continues a scere from Shakspeare, or works out a hint from Boccacio, in the spirit of his originals, and though he bows with reverence at the altar of those great masters, he keeps an eye curiously intent on nature, and a mind awake to the admonitions of his own heart. As he has begun, so let him proceed. Any one who will turn to the glowing and richly-coloured conclusion of The Falcon,' will, I think, agree with me in this wish!
There are four sorts or schools of tragedy with which I am acquainted. The first is the antique or classical. This consisted, I apprehend, in the introduction of persons on the stage, speaking, feeling, and acting according to nature, that is, according to the impression of given circumstances on the passions and mind of man in those circumstances, but limited by the physical conditions of time and place, as to its external form, and to a certain dignity of attitude and expression, selection in the figures, and unity in their grouping, as in a statue or bas-relief. The second is the Gothic or romantic, or, as it might be called, the historical or poetical tragedy, and differs from the former, only in having a larger scope in the design and boldness in the execution; that is, it is the dramatic representation of nature and passion emancipated from the precise imitation of an actual event in place and time, from the same fastidiousness in the choice of the materials, and with the license of the epic and fanciful form added to it in the range of the subject and the decorations of language. This is particularly the style or school of Shakspeare and of the best writers of the age of Elizabeth, and the one immediately following. Of this class, or genus, the tragédie bourgeoise is a variety, and the antithesis of the classical form. The third sort is the French or common-place rhetorical style, which is founded on the antique as to its form and subject matter; but instead of individual nature, real passion, or imagination growing out of real passion and the circumstances of the speaker, it deals only in vague, imposing, and laboured declamations, or descriptions of nature, dissertations on the passions, and pompous flourishes which never entered any head but the author's, have no existence in nature which they pretend to identify, and are not dramatic at all, but purely didactic. The
fourth and last is the German or paradoxical style, which differs from the others in representing men as acting not from the impulse of feeling, or as debating common-place questions of morality, but as the organs and mouth-pieces (that is, as acting, speaking, and thinking under the sole influence) of certain ex travagant speculative opinions, abstracted from all existing cus toms, prejudices, and institutions. It is my present business to speak chiefly of the first and last of these.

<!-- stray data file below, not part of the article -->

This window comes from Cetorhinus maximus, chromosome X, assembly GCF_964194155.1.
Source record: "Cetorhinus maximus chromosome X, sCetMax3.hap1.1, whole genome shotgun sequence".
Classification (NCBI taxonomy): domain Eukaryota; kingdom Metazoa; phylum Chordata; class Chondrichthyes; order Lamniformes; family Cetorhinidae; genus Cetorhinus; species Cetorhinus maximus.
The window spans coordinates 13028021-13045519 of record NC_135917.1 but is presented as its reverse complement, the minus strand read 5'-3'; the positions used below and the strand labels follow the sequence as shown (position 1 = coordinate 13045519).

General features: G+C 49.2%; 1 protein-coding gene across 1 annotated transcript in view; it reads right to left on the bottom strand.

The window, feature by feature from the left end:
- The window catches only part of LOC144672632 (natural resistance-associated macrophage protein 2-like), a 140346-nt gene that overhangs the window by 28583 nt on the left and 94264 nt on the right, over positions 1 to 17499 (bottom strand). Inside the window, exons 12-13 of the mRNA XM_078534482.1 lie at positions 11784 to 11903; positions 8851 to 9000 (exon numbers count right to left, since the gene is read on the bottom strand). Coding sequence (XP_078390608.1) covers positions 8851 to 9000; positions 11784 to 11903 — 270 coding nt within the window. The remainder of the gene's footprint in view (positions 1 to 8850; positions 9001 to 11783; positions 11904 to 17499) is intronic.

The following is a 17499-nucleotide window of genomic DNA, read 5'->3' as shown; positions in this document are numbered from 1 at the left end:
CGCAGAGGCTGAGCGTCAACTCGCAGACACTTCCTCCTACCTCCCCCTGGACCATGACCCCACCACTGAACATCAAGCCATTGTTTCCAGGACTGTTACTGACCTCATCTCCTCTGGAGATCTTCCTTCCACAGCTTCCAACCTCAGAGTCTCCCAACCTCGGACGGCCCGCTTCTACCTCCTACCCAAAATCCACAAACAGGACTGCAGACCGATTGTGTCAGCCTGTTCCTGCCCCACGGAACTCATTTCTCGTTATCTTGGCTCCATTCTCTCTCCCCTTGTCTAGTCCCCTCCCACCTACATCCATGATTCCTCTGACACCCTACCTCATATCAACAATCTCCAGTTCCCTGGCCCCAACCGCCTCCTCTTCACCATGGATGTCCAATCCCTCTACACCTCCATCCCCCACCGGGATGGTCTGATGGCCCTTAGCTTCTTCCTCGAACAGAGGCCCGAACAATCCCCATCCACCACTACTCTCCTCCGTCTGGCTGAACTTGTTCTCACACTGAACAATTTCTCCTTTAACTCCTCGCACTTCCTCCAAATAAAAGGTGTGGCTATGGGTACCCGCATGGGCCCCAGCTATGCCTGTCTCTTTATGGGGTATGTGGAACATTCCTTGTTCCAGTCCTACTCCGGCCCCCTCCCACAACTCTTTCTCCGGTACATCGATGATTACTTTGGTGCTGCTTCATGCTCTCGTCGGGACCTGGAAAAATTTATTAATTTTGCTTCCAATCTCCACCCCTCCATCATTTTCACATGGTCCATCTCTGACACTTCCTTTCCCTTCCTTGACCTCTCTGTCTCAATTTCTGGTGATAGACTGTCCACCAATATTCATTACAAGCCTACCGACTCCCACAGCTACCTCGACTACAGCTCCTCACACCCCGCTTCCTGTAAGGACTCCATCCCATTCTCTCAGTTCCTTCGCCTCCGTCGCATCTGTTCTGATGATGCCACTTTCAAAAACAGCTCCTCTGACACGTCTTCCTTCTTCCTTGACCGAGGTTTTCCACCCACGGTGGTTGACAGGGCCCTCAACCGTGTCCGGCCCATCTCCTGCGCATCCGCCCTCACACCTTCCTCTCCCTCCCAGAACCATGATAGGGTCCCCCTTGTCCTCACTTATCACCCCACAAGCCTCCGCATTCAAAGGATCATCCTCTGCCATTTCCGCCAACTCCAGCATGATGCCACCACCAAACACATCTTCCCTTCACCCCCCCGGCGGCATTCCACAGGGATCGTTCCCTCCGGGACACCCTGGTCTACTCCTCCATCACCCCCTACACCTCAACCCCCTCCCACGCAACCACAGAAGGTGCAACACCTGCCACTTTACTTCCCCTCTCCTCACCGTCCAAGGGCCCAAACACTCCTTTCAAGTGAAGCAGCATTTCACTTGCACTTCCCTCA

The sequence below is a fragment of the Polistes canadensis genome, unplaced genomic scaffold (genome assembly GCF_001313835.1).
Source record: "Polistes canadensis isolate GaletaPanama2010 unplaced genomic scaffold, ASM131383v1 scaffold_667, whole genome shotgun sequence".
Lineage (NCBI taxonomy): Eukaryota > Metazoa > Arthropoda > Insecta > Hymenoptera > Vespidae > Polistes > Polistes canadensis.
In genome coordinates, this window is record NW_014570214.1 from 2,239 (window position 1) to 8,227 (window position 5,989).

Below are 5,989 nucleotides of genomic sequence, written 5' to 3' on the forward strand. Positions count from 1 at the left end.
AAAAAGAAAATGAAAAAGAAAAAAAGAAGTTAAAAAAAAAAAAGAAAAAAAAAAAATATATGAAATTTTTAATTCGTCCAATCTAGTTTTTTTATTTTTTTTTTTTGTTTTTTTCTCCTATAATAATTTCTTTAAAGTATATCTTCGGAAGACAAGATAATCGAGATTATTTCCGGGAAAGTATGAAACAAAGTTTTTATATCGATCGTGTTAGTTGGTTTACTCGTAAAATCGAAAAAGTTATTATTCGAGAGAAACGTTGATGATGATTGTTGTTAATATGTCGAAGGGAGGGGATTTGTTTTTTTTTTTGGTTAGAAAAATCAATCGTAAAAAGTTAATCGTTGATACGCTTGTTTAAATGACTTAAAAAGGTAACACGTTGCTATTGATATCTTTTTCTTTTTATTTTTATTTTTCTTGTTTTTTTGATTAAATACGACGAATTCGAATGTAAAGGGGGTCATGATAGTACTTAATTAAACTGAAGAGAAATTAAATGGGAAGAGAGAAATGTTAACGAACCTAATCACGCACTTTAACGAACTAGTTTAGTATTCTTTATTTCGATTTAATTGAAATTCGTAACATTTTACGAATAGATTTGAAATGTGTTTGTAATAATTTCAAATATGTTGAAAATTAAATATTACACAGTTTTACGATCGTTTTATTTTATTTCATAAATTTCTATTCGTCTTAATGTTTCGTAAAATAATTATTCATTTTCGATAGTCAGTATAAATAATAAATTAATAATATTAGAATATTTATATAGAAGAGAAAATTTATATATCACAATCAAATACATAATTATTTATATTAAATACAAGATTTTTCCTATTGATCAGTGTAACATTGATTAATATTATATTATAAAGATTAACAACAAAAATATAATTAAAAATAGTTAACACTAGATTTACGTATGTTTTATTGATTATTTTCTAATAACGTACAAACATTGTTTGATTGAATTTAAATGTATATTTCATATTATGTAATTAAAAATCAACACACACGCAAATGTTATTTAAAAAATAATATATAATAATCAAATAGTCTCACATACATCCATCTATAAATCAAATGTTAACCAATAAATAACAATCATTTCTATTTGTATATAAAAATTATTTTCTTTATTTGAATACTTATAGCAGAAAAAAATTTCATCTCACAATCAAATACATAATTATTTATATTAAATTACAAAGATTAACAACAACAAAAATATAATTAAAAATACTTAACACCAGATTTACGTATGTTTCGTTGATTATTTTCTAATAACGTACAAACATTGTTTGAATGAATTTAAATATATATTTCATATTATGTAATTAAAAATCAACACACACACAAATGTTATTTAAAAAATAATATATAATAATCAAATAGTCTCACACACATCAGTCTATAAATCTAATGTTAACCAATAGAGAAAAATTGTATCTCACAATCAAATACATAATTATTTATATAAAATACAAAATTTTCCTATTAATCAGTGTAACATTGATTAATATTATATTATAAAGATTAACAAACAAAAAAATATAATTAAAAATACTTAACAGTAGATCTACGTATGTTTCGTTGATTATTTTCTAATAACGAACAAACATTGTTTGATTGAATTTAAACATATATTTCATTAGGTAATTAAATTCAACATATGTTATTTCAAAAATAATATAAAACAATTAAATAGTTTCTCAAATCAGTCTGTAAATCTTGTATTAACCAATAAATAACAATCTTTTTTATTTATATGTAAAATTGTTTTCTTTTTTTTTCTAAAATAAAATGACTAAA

Sophocles differs from Shakspeare as a Doric portico does from Westminster Abbey. The principle of the one is simplicity and harmony, of the other richness and power. The one relies on form or proportion, the other on quantity, and variety, and prominence of parts. The one owes its charm to a certain union and regularity of feeling, the other adds to its effect from complexity and the combination of the greatest extremes. The clas sical appeals to sense and habit; the Gothic or romantic strikes from novelty, strangeness, and contrast. Both are founded in essential and indestructible principles of human nature. We may prefer the one to the other, as we choose, but to set up an arbitrary and bigotted standard of excellence in consequence of this preference, and to exclude either one or the other from poetry or art, is to deny the existence of the first principles of the human mind, and to war with nature, which is the height of weak. ness and arrogance at once. There are some observations on this subject in a late number of the Edinburgh Review,' from which I shall here make a pretty long extract:
"The most obvious distinction between the two styles, the classical and the romantic, is, that the one is conversant with objects that are grand or beautiful in themselves, or in conse quence of obvious and universal associations; the other, with those that are interesting only by the force of circumstances and imagination. A Grecian temple, for instance, is a classical object: it is beautiful in itself, and excites immediate admiration. But the ruins of a Gothic castle have no beauty or symmetry to attract the eye; and yet they excite a more powerful and romantic interest, from the ideas with which they are habitually associated. If, in addition to this, we are told that this is Macbeth's castle, the scene of the murder of Duncan, the interest will be